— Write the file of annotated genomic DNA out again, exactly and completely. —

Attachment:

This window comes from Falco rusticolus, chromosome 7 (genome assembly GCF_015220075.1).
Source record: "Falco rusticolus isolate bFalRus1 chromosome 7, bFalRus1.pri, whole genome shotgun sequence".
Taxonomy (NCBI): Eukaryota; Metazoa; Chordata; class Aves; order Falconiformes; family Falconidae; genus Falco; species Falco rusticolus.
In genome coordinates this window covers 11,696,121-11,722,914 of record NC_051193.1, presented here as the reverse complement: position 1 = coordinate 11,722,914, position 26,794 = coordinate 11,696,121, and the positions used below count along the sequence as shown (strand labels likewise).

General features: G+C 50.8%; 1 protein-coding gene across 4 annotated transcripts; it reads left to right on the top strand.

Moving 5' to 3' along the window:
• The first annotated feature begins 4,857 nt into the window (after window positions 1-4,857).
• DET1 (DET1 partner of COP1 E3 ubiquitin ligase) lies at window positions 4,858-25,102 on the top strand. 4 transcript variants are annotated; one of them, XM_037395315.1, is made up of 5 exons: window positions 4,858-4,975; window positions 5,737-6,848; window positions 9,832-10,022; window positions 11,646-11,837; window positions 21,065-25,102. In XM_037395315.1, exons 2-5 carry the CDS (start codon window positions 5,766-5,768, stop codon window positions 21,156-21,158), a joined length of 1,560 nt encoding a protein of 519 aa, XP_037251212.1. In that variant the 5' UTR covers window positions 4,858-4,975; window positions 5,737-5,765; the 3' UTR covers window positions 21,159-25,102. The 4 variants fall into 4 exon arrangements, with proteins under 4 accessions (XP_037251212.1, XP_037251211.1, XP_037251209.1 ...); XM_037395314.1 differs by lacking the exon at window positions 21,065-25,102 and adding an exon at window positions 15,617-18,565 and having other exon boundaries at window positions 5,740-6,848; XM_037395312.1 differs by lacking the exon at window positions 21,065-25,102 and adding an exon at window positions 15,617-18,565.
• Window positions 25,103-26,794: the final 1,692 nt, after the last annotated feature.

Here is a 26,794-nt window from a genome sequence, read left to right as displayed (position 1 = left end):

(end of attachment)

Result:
This window comes from Falco rusticolus, chromosome 7 (genome assembly GCF_015220075.1).
Source record: "Falco rusticolus isolate bFalRus1 chromosome 7, bFalRus1.pri, whole genome shotgun sequence".
Taxonomy (NCBI): Eukaryota; Metazoa; Chordata; class Aves; order Falconiformes; family Falconidae; genus Falco; species Falco rusticolus.
In genome coordinates this window covers 11,696,121-11,722,914 of record NC_051193.1, presented here as the reverse complement: position 1 = coordinate 11,722,914, position 26,794 = coordinate 11,696,121, and the positions used below count along the sequence as shown (strand labels likewise).

General features: G+C 50.8%; 1 protein-coding gene across 4 annotated transcripts; it reads left to right on the top strand.

Moving 5' to 3' along the window:
• The first annotated feature begins 4,857 nt into the window (after window positions 1-4,857).
• DET1 (DET1 partner of COP1 E3 ubiquitin ligase) lies at window positions 4,858-25,102 on the top strand. 4 transcript variants are annotated; one of them, XM_037395315.1, is made up of 5 exons: window positions 4,858-4,975; window positions 5,737-6,848; window positions 9,832-10,022; window positions 11,646-11,837; window positions 21,065-25,102. In XM_037395315.1, exons 2-5 carry the CDS (start codon window positions 5,766-5,768, stop codon window positions 21,156-21,158), a joined length of 1,560 nt encoding a protein of 519 aa, XP_037251212.1. In that variant the 5' UTR covers window positions 4,858-4,975; window positions 5,737-5,765; the 3' UTR covers window positions 21,159-25,102. The 4 variants fall into 4 exon arrangements, with proteins under 4 accessions (XP_037251212.1, XP_037251211.1, XP_037251209.1 ...); XM_037395314.1 differs by lacking the exon at window positions 21,065-25,102 and adding an exon at window positions 15,617-18,565 and having other exon boundaries at window positions 5,740-6,848; XM_037395312.1 differs by lacking the exon at window positions 21,065-25,102 and adding an exon at window positions 15,617-18,565.
• Window positions 25,103-26,794: the final 1,692 nt, after the last annotated feature.

Here is a 26,794-nt window from a genome sequence, read left to right as displayed (position 1 = left end):